Is there a warranty on the surge protector?

Yes, there is a warranty offered by the manufacturer including a limited warranty for damage to connected equipment (appliances, furnaces, well pumps, etc.). These are generally up  $25,000 – $75,000 per occurrence. Please check the warranty information on your unit for exact details.  We encourage customers to look at the warranty when buying surge protection. However, the most important thing is that you have surge protection. The worst call we get is from a customer who didn’t get a surge protector installed, for whatever reason, and now has extensive damage and costs to worry about.

Is my flat screen TV covered by the warranty?

Televisions are protected by the whole house panel surge protector connected equipment warranty if a point of use surge protector is installed at the plug and have the all the television components (cable, power, etc.) running through the point of use surge protector at the time of the incident. This is a warranty requirement found in the fine print of most surge protector manufactures instructions. Install secondary surge protection on your sensitive electronics and equipment.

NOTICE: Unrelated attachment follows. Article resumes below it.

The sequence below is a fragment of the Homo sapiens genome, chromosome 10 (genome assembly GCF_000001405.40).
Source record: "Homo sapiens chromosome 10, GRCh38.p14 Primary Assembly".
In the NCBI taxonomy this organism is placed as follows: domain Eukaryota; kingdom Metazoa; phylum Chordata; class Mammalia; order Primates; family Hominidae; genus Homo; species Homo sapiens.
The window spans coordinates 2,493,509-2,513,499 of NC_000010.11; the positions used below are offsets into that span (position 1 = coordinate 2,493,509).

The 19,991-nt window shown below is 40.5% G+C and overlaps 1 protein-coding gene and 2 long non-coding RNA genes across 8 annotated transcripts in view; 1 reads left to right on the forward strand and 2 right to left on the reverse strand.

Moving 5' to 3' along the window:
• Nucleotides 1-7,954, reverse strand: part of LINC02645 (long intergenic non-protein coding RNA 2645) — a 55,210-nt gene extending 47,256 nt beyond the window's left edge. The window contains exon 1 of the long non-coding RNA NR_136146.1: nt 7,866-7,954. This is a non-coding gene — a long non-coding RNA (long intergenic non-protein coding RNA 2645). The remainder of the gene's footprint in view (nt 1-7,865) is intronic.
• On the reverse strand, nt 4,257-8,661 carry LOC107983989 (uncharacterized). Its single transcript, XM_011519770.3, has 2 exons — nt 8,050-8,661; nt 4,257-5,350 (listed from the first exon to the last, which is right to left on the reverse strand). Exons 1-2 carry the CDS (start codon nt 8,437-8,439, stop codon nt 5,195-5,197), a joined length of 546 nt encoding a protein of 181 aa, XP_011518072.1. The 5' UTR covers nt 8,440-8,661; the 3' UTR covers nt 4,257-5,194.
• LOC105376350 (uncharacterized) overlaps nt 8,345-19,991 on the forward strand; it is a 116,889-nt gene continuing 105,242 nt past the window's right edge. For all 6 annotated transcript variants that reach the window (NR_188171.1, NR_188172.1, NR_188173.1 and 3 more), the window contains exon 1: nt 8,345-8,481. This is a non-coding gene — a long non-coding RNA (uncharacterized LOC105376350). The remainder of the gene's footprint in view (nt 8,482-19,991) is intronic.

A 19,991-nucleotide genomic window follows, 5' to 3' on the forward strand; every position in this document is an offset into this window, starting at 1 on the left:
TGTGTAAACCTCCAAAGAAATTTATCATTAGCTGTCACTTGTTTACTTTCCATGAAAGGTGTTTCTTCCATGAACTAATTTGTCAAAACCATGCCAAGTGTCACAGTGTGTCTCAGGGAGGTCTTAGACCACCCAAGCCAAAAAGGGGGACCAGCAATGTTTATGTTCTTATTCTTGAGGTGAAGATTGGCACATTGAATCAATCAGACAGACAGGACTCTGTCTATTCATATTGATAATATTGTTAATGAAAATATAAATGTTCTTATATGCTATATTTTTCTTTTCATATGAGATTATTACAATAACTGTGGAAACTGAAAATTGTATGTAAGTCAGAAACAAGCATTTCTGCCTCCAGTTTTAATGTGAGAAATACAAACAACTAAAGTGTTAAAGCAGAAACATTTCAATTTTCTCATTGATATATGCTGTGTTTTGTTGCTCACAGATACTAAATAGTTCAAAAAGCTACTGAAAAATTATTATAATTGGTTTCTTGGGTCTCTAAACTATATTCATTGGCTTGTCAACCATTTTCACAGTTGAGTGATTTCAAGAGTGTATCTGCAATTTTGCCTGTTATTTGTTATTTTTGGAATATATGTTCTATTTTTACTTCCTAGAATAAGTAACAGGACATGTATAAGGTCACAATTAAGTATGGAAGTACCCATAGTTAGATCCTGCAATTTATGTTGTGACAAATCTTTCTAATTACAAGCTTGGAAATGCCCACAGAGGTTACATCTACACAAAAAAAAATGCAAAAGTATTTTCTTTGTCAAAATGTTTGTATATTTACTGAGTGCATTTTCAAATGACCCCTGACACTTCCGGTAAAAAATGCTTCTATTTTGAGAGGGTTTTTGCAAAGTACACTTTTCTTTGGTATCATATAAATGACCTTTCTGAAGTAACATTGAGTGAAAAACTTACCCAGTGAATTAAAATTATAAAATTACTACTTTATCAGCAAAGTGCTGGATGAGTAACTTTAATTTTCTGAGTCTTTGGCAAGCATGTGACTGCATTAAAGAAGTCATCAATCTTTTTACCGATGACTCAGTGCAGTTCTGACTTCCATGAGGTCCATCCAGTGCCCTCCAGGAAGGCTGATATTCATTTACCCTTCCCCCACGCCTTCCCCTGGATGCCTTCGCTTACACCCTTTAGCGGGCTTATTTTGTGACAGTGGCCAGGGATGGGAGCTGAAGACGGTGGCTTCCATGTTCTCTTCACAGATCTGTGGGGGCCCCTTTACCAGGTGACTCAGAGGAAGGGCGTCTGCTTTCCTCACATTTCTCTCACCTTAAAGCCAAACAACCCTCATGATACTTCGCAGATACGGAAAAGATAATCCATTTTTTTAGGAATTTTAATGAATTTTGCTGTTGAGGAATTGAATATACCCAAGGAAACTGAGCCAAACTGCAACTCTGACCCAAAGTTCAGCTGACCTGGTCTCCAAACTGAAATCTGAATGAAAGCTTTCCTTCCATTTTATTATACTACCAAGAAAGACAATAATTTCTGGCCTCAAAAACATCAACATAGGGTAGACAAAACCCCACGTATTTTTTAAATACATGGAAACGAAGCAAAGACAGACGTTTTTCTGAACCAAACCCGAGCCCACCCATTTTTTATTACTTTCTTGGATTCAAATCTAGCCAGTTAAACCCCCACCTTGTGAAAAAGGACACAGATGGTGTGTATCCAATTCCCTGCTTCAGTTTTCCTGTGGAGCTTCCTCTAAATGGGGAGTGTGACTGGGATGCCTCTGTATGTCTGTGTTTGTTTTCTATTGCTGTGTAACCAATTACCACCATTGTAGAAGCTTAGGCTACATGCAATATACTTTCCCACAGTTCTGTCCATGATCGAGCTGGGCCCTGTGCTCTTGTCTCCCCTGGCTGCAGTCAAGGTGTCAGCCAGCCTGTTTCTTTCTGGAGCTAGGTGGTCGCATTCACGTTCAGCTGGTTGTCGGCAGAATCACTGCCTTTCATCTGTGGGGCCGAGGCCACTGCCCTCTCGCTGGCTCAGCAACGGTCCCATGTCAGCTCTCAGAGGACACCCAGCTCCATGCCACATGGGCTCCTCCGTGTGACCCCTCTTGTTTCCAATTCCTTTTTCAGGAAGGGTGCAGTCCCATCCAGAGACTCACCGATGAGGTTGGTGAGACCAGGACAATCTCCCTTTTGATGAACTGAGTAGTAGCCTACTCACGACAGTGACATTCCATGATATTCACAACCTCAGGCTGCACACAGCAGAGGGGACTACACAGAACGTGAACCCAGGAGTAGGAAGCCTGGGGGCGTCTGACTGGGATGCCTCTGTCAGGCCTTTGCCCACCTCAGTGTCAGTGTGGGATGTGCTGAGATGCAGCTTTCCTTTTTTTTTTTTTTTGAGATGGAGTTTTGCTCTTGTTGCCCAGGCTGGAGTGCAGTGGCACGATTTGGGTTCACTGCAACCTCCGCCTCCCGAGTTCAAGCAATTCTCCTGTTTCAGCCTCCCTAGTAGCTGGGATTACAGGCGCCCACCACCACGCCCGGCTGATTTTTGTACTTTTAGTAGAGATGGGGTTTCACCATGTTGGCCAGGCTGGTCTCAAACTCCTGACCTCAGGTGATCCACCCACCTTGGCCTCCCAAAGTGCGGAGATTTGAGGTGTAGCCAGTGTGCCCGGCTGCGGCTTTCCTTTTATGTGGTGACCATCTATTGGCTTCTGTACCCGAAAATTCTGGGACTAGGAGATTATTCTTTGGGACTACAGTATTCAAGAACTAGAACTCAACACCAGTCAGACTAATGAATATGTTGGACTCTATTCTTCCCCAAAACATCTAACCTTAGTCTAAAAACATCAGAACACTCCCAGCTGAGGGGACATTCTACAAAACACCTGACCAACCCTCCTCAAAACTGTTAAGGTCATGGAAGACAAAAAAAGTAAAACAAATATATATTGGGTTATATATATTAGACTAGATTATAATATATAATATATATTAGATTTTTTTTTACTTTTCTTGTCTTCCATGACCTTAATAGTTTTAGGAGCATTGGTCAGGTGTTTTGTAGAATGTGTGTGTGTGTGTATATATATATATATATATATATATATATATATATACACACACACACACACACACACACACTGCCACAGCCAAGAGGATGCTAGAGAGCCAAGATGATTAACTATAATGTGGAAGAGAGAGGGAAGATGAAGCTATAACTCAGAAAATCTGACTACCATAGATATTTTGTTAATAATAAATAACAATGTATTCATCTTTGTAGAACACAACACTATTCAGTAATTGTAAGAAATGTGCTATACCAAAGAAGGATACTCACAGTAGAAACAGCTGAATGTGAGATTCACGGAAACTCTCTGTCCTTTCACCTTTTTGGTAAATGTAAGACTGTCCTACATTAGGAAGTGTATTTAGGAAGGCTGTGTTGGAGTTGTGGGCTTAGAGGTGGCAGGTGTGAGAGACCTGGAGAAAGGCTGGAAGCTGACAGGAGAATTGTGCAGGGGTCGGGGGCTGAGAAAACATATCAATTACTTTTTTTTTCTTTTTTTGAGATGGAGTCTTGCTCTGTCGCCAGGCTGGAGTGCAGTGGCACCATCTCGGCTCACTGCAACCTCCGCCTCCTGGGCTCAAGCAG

What about Cable Surge Protection; how does that work?

The cable surge protector is very similar in function to the panel surge protector. It is installed in your cable box, which is usually found mounted on a wall outside your home. It works the same way as the panel surge protector does by stopping excess energy right at the source, before it enters your home, and diverting it out into your grounding system. If you have cable television or Internet service, you want to have a cable surge protector because a lightning surge can travel along your cable line and into your computers, televisions, DVR, DVD players, and any other connected equipment. You also want to be sure that you have an adequate and properly installed grounding system and that your cable system is connected to it.